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Lebanon News

Assir holds Beirut rally in support of Syrian uprising

  • Sidon preacher Sheikh Ahmad Assir addresses his supporters during a rally in Beirut's al-Tariq al-Jadideh neighborhood in support of the Syrian uprising, Friday, Aug. 10, 2012. (The Daily Star/Hasan Shaaban)

  • Supporters of Sidon preacher Sheikh Ahmad Assir listen to his speech during a rally in Beirut's al-Tariq al-Jadideh neighborhood, Friday, Aug. 10, 2012. (The Daily Star/Hasan Shaaban)

  • Sidon preacher Sheikh Ahmad Assir speaks during a rally in Beirut's al-Tariq al-Jadideh neighborhood in support of the Syrian uprising, Friday, Aug. 10, 2012. (The Daily Star/Hasan Shaaban)

  • Sidon preacher Sheikh Ahmad Assir gestures during a rally in Beirut's al-Tariq al-Jadideh neighborhood in support of the Syrian uprising, Friday, Aug. 10, 2012. (The Daily Star/Hasan Shaaban)

BEIRUT: Controversial Sidon preacher Sheikh Ahmad Assir held a rally in Beirut's al-Tariq al-Jadideh neighborhood in support of the Syrian uprising, pledging undying loyalty to the rebels, according to the National News Agency (NNA).

"May God protect you ... We will remain with you until the end of our lives," he said in a speech delivered at Imam Ali mosque in Beirut's al-Tariq al-Jadideh neighborhood following Friday prayers.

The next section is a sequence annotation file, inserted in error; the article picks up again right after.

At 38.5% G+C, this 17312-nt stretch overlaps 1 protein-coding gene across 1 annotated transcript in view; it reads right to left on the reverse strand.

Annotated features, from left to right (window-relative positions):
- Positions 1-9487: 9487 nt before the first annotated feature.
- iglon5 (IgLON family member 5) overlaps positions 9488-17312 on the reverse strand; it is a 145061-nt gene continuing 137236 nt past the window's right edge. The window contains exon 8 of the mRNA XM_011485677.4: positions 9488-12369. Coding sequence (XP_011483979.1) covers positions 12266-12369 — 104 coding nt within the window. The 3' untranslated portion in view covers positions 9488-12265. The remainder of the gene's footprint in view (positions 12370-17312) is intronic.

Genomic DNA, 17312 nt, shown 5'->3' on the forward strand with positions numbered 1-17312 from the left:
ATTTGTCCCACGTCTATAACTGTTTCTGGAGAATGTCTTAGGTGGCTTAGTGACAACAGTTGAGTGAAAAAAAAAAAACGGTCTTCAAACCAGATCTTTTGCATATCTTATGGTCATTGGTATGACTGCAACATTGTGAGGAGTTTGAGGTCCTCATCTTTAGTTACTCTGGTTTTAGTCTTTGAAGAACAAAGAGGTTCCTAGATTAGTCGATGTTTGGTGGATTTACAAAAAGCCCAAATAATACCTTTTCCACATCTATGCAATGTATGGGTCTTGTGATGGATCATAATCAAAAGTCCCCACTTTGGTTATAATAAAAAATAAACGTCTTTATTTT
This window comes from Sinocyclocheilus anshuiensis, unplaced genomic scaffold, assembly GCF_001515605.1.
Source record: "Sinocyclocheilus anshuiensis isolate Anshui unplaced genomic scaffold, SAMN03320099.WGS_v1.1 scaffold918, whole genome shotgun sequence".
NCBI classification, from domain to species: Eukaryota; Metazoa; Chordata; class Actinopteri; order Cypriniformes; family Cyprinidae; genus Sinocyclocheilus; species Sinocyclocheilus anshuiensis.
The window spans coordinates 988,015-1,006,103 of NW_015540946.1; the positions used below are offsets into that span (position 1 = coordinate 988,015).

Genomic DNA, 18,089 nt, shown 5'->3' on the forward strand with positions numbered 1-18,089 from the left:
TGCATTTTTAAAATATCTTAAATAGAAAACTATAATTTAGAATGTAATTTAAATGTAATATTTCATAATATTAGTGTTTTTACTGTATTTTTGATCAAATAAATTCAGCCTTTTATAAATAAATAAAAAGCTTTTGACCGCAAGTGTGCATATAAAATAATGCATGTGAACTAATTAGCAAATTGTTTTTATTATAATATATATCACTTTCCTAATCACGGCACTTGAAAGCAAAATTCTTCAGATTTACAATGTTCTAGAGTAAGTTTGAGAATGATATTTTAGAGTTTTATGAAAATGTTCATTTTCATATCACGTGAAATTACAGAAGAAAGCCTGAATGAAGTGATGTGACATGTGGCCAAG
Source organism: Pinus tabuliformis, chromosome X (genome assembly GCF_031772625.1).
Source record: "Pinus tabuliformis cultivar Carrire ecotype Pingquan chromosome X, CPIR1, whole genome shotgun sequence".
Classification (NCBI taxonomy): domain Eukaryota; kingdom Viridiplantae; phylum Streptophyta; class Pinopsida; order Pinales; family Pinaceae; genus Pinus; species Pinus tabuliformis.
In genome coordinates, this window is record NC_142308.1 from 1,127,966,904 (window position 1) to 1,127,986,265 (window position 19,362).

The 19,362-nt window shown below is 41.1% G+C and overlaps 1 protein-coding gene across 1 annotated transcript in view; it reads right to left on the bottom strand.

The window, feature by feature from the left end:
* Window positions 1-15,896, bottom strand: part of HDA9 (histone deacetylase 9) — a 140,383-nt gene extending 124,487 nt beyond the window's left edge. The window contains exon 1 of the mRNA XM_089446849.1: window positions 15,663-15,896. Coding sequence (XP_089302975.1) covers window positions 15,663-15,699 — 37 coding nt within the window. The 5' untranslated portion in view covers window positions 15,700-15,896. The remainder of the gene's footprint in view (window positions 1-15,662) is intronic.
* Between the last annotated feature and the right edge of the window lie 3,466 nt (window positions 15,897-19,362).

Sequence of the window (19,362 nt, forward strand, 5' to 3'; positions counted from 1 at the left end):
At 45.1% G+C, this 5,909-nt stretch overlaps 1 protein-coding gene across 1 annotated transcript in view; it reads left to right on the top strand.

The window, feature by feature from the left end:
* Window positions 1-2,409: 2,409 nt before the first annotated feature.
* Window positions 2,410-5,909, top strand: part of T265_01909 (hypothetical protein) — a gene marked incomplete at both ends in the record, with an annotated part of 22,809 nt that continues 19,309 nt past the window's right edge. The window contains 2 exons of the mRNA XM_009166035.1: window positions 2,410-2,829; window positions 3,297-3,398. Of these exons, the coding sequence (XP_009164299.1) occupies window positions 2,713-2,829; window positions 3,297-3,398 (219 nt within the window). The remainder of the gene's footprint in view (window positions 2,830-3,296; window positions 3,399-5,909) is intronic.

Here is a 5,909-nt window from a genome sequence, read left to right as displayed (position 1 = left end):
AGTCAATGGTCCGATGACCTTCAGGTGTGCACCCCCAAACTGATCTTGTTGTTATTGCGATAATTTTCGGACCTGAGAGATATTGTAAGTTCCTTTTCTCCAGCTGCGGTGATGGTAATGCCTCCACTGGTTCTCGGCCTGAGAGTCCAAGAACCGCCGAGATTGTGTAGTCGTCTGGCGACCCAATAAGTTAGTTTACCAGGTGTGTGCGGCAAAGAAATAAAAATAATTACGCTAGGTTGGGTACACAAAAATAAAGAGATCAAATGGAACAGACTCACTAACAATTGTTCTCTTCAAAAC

Addressing hundreds of people who responded to his call to assemble at the mosque, Assir also said that “the Syrian-Iranian project has nothing to do with resistance,” depicting it as an “assassination project.”

Assir also touched on the recent detention of Michel Samaha, who was taken into custody Thursday over a plot to carry out bomb attacks in Lebanon. He hailed the Internal Security Forces (ISF) for its action.

“The ISF has offered us a precious gift in the last two days, one that makes us hold our heads high,” Assir said.

He also stressed that the belief that the Syrian regime was conciliatory toward the Christians of Syria and Lebanon had proven to be false. He added that the Syrian regime has harmed Christians in Lebanon and pointed out that several prominent members of the Syrian opposition are Christian.

Assir also claimed that, “The criminal Iranian project has always tricked the region,” and accused Iran of being behind the assassinations in Lebanon, including that of former Prime Minister Rafik Hariri, and attempted assassinations, such as that which recently targeted MP Butros Harb.

Last week, Assir’s supporters ended a month long sit-in that had raised political tensions in the city. Assir and his followers, who closed Sidon’s highway for over a month in protest at Hezbollah’s arms, dismantled the tents they had erected after securing token concessions from government officials.

The sit-in had sparked protests by the city’s businessmen and political figures, who complained that the preacher was adversely affecting the local economy.

Friday marked the second time Assir took to Beirut’s streets. The first time was earlier this year in a demonstration in Downtown Beirut to rally support for the Syrian opposition against President Bashar Assad’s regime.

 

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